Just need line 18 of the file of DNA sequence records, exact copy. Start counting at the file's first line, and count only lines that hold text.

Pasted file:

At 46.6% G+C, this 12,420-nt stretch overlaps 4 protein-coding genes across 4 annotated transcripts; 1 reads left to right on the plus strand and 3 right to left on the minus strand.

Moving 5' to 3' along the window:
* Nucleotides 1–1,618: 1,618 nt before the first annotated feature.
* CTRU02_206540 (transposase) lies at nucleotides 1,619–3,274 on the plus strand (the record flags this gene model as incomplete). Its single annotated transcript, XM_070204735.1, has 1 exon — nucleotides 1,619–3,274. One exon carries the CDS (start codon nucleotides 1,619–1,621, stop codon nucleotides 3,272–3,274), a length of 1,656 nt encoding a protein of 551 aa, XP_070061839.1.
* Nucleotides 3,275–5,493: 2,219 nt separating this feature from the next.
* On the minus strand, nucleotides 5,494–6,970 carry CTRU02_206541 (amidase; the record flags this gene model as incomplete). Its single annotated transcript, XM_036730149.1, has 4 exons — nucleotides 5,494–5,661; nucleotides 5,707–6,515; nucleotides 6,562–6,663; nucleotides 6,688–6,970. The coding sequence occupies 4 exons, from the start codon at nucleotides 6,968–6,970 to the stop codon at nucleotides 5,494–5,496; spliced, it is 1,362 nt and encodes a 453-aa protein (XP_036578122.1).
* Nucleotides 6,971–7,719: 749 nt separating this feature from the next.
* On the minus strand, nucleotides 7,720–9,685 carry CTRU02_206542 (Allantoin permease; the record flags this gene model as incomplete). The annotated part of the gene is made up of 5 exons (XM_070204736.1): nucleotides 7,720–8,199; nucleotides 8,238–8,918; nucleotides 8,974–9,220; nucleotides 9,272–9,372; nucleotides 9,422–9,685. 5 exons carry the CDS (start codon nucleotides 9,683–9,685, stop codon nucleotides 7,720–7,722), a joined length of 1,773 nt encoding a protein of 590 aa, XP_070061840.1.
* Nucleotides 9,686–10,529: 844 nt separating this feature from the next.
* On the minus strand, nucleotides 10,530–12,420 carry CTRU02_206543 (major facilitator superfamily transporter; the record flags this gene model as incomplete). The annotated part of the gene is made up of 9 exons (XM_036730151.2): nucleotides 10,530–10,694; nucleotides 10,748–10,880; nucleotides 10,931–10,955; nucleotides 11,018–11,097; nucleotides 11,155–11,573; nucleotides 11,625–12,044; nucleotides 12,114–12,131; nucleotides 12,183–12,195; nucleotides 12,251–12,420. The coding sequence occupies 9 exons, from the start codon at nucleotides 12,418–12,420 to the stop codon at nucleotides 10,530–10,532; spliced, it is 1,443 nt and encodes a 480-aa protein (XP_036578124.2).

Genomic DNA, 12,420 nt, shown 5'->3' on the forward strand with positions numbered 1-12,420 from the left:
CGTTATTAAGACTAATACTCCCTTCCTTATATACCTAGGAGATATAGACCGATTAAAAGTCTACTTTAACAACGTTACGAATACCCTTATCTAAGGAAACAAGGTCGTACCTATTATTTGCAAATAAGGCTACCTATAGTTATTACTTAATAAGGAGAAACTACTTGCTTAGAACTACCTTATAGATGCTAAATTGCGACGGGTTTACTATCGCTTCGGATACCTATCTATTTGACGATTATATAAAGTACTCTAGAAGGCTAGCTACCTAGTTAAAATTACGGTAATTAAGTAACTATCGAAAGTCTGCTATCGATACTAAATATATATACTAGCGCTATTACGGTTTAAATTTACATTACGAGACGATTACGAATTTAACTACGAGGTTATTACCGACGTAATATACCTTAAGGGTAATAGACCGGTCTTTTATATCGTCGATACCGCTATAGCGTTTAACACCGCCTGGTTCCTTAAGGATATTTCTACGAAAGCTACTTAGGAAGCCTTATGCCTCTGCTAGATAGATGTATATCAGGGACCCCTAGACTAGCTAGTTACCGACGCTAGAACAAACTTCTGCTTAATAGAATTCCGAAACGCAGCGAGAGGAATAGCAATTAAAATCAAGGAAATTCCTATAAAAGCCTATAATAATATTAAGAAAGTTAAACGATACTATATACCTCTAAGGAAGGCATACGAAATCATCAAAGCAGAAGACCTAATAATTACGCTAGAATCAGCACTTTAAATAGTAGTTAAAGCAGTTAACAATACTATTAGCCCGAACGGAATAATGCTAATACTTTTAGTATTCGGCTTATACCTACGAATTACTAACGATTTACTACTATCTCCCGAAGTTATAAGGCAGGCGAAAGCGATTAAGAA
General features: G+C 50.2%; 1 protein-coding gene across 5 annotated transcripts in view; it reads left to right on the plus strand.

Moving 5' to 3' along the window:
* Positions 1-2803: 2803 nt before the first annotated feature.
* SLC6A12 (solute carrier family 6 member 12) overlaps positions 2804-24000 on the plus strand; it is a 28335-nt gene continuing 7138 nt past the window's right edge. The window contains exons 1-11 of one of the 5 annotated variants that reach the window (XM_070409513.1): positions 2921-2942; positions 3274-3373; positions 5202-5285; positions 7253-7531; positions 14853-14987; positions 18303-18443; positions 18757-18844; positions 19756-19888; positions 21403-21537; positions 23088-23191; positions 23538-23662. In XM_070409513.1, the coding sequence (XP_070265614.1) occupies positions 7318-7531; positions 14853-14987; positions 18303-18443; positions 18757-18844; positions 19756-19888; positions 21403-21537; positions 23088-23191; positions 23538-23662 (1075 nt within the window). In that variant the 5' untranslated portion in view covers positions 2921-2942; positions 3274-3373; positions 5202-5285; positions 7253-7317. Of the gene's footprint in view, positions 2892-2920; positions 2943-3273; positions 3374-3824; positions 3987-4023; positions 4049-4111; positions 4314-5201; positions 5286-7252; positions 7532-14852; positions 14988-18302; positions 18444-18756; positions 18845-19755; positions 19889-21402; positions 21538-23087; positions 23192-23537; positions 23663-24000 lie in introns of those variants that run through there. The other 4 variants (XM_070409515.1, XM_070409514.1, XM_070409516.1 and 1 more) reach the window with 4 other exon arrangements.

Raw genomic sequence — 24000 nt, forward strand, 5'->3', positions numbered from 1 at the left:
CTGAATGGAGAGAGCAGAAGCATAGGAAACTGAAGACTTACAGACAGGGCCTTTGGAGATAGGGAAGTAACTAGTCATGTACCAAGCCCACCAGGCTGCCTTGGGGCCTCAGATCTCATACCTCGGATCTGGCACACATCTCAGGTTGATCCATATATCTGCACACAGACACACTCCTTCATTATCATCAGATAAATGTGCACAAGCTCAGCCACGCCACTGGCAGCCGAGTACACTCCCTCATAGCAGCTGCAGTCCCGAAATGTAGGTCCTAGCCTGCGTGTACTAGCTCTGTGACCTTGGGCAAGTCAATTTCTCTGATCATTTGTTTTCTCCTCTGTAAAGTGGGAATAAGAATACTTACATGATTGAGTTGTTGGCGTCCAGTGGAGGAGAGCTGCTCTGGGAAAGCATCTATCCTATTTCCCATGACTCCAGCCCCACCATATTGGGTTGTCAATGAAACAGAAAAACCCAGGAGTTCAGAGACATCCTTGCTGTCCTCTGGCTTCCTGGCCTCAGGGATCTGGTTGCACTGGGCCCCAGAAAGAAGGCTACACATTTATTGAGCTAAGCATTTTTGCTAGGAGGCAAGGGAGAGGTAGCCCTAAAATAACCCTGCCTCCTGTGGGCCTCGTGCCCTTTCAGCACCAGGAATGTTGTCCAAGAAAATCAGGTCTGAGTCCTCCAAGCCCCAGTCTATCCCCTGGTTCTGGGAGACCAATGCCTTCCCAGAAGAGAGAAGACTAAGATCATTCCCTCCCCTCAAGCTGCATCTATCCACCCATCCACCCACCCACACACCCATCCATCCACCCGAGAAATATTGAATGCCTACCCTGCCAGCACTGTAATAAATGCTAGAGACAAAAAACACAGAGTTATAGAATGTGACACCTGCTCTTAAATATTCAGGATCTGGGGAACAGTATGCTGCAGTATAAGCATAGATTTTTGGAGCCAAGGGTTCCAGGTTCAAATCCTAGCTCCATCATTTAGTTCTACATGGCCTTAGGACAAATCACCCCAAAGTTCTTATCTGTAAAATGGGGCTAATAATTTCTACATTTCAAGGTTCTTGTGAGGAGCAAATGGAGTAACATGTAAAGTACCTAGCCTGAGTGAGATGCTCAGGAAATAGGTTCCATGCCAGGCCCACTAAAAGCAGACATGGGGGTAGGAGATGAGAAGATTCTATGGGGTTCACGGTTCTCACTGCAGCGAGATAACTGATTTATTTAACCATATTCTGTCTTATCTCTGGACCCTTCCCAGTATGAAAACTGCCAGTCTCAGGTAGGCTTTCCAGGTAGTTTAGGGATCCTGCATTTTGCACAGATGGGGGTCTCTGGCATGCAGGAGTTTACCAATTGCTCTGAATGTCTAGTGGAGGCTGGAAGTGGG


CTGAATGGAGAGAGCAGAAGCATAGGAAACTGAAGACTTACAGACAGGGCCTTTGGAGATAGGGAAGTAACTAGTCATGTACCAAGCCCACCAGGCTGCCTTGGGGCCTCAGATCTCATACCTCGGATCTGGCACACATCTCAGGTTGATCCATATATCTGCACACAGACACACTCCTTCATTATCATCAGATAAATGTGCACAAGCTCAGCCACGCCACTGGCAGCCGAGTACACTCCCTCATAGCAGCTGCAGTCCCGAAATGTAGGTCCTAGCCTGCGTGTACTAGCTCTGTGACCTTGGGCAAGTCAATTTCTCTGATCATTTGTTTTCTCCTCTGTAAAGTGGGAATAAGAATACTTACATGATTGAGTTGTTGGCGTCCAGTGGAGGAGAGCTGCTCTGGGAAAGCATCTATCCTATTTCCCATGACTCCAGCCCCACCATATTGGGTTGTCAATGAAACAGAAAAACCCAGGAGTTCAGAGACATCCTTGCTGTCCTCTGGCTTCCTGGCCTCAGGGATCTGGTTGCACTGGGCCCCAGAAAGAAGGCTACACATTTATTGAGCTAAGCATTTTTGCTAGGAGGCAAGGGAGAGGTAGCCCTAAAATAACCCTGCCTCCTGTGGGCCTCGTGCCCTTTCAGCACCAGGAATGTTGTCCAAGAAAATCAGGTCTGAGTCCTCCAAGCCCCAGTCTATCCCCTGGTTCTGGGAGACCAATGCCTTCCCAGAAGAGAGAAGACTAAGATCATTCCCTCCCCTCAAGCTGCATCTATCCACCCATCCACCCACCCACACACCCATCCATCCACCCGAGAAATATTGAATGCCTACCCTGCCAGCACTGTAATAAATGCTAGAGACAAAAAACACAGAGTTATAGAATGTGACACCTGCTCTTAAATATTCAGGATCTGGGGAACAGTATGCTGCAGTATAAGCATAGATTTTTGGAGCCAAGGGTTCCAGGTTCAAATCCTAGCTCCATCATTTAGTTCTACATGGCCTTAGGACAAATCACCCCAAAGTTCTTATCTGTAAAATGGGGCTAATAATTTCTACATTTCAAGGTTCTTGTGAGGAGCAAATGGAGTAACATGTAAAGTACCTAGCCTGAGTGAGATGCTCAGGAAATAGGTTCCATGCCAGGCCCACTAAAAGCAGACATGGGGGTAGGAGATGAGAAGATTCTATGGGGTTCACGGTTCTCACTGCAGCGAGATAACTGATTTATTTAACCATATTCTGTCTTATCTCTGGACCCTTCCCAGTATGAAAACTGCCAGTCTCAGGTAGGCTTTCCAGGTAGTTTAGGGATCCTGCATTTTGCACAGATGGGGGTCTCTGGCATGCAGGAGTTTACCAATTGCTCTGAATGTCTAGTGGAGGCTGGAAGTGGG